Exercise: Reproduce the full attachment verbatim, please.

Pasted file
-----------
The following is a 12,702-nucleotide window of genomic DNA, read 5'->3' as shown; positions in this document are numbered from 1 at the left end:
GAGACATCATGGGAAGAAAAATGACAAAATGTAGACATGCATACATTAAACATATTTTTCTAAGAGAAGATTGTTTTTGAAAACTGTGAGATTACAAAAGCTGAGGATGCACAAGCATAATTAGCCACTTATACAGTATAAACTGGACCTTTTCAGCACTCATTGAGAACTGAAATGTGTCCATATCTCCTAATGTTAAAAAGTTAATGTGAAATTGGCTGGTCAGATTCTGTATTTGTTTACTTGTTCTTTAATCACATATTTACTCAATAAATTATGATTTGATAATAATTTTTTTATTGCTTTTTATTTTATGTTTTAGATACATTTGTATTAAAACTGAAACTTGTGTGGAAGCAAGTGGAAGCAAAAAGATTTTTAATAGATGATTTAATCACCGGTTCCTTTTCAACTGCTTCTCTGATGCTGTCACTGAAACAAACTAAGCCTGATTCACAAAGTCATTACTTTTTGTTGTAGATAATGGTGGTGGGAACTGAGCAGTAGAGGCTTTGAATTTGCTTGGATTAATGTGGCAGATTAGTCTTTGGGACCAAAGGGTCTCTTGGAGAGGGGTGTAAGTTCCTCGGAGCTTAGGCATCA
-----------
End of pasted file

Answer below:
The following is a 12,702-nucleotide window of genomic DNA, read 5'->3' as shown; positions in this document are numbered from 1 at the left end:
GAGACATCATGGGAAGAAAAATGACAAAATGTAGACATGCATACATTAAACATATTTTTCTAAGAGAAGATTGTTTTTGAAAACTGTGAGATTACAAAAGCTGAGGATGCACAAGCATAATTAGCCACTTATACAGTATAAACTGGACCTTTTCAGCACTCATTGAGAACTGAAATGTGTCCATATCTCCTAATGTTAAAAAGTTAATGTGAAATTGGCTGGTCAGATTCTGTATTTGTTTACTTGTTCTTTAATCACATATTTACTCAATAAATTATGATTTGATAATAATTTTTTTATTGCTTTTTATTTTATGTTTTAGATACATTTGTATTAAAACTGAAACTTGTGTGGAAGCAAGTGGAAGCAAAAAGATTTTTAATAGATGATTTAATCACCGGTTCCTTTTCAACTGCTTCTCTGATGCTGTCACTGAAACAAACTAAGCCTGATTCACAAAGTCATTACTTTTTGTTGTAGATAATGGTGGTGGGAACTGAGCAGTAGAGGCTTTGAATTTGCTTGGATTAATGTGGCAGATTAGTCTTTGGGACCAAAGGGTCTCTTGGAGAGGGGTGTAAGTTCCTCGGAGCTTAGGCATCA